A young boy enjoys the light snowfall on a tea plantation in the Pinglin mountain area of New Taipei City, Taiwan, Monday, Jan. 25, 2016 (Photo: AP)
Taiwan officials have blamed an unusually cold weather front for the deaths of at least 57 mostly elderly people in the greater Taipei area.
The semi-official Focus Taiwan news website reported that 85 people had died from the cold, citing fire departments and hospitals.
The cold wave abruptly pushed temperatures to a 16-year low of 4 degrees Celsius (39 degrees Fahrenheit) in the subtropical capital where most homes lack central heating, causing heart trouble and shortness of breath for many of the victims, a city official said.
"In our experience, it's not the actual temperature but the sudden drop that's too sudden for people's circulatory systems," said a city spokesman who identified himself only by his surname, Chang.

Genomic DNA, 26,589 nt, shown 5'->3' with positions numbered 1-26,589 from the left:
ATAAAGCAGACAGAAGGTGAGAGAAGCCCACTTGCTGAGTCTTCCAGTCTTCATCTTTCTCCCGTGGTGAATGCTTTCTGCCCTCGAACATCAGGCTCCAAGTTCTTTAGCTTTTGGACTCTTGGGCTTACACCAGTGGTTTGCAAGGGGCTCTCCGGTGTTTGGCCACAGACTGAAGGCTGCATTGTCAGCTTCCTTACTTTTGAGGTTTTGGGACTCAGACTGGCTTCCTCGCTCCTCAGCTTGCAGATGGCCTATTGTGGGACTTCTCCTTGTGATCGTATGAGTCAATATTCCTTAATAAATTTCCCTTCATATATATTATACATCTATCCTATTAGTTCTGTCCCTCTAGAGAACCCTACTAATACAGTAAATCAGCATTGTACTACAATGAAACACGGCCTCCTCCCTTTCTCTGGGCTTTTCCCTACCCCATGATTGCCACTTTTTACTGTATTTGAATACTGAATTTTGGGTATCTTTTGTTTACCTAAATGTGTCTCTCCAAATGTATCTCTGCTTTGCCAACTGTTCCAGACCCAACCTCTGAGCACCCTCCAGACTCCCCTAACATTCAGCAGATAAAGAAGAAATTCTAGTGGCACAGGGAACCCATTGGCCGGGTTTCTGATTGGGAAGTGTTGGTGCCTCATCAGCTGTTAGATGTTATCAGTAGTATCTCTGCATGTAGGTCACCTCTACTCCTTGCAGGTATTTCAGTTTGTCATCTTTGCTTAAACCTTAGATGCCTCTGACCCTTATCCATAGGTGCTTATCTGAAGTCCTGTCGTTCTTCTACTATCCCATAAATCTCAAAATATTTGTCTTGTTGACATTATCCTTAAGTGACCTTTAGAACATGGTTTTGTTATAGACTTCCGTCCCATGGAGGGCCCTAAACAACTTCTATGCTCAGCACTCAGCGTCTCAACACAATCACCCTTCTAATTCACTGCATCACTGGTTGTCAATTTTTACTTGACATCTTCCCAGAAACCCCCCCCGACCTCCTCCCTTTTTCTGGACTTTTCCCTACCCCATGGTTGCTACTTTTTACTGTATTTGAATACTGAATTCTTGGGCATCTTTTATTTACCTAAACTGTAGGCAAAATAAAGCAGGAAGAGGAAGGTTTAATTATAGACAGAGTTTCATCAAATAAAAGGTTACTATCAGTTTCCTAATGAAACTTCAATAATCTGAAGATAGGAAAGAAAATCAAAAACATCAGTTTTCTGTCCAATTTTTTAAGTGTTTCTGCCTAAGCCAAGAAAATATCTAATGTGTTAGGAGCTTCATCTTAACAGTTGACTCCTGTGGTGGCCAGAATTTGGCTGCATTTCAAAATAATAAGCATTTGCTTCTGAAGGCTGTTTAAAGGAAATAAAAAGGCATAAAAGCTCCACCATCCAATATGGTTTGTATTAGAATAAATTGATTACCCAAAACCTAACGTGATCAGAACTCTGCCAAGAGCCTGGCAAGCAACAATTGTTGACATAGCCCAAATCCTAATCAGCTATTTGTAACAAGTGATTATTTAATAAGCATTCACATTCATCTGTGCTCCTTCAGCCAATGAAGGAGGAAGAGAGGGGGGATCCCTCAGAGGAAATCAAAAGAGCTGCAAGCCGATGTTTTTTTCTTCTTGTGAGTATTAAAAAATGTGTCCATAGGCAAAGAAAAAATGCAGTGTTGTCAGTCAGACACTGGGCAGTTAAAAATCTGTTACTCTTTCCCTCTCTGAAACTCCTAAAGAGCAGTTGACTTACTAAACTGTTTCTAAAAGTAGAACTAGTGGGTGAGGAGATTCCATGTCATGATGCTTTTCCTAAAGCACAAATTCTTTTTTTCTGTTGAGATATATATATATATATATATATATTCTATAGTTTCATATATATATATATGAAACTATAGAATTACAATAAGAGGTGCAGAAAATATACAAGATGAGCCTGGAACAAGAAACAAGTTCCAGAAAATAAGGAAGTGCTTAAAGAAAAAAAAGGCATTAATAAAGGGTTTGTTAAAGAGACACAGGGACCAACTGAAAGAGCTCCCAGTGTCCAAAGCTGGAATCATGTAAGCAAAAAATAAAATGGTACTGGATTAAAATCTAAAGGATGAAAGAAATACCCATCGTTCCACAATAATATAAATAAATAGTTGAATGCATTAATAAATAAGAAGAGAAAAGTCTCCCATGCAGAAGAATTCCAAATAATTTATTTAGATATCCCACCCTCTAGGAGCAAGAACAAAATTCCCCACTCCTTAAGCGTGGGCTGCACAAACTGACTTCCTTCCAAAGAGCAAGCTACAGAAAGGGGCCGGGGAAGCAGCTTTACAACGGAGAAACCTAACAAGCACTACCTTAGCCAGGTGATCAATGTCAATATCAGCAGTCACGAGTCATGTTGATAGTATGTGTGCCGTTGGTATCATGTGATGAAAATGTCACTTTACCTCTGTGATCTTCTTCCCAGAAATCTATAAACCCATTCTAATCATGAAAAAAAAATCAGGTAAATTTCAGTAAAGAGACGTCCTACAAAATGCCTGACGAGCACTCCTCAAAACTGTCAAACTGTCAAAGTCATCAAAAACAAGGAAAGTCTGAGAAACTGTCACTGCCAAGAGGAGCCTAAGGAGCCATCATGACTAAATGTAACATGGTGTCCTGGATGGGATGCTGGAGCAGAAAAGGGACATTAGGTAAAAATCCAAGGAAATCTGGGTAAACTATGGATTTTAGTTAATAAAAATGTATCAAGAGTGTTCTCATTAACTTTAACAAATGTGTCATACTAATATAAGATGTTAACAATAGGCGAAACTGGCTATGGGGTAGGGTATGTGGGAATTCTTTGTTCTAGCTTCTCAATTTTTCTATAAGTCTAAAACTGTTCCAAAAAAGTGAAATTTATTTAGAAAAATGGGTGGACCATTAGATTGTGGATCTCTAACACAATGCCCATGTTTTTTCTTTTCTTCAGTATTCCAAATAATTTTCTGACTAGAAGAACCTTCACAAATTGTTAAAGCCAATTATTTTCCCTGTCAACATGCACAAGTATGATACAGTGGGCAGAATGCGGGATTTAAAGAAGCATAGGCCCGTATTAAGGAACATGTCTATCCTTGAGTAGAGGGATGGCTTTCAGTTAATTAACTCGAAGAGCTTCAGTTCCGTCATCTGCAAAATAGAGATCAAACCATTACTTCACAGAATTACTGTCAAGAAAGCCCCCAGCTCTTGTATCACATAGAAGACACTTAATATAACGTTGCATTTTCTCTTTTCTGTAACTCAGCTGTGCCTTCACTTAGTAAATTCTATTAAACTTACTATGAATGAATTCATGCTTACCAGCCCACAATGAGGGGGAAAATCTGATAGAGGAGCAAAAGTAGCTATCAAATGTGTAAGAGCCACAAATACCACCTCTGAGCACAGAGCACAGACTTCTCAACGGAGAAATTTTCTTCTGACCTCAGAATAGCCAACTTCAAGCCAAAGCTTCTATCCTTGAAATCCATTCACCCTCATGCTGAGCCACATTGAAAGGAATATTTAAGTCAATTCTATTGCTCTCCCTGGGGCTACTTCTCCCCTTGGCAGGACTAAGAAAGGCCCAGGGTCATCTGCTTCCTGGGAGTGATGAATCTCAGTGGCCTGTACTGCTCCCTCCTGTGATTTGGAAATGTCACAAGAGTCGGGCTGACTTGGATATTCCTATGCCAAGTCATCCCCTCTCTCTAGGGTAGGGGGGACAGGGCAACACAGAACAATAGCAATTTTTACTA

The cold snap was blamed in the deaths of 40 people in the capital, Taipei, while the neighboring New Taipei City attributed an additional 17 deaths to the cold weather. Strokes and hypothermia were among the causes of death in New Taipei City, officials there said.
Temperatures in Taipei average 16 degrees C (60 degrees F) in January, according to Taiwan's Central Weather Bureau. Because of the relatively mild norms, most households in Taiwan lack central heating, another suspected factor in the recent deaths.
New Taipei City said it was providing shelter for 91 homeless people endangered by the cold.
The cold front also left 9 centimeters (3.5 inches) of snow on Taipei's highest peak Saturday and stranded vehicles as people headed into the mountains to see the snow.
The same polar front closed schools Monday in Hong Kong, where 130 people had been trapped at day earlier on a peak in the city that also seldom gets such cold weather. Hong Kong temperatures reached 3.1 degrees Sunday.
Temperatures in Taipei are forecast to reach 17 degrees Tuesday.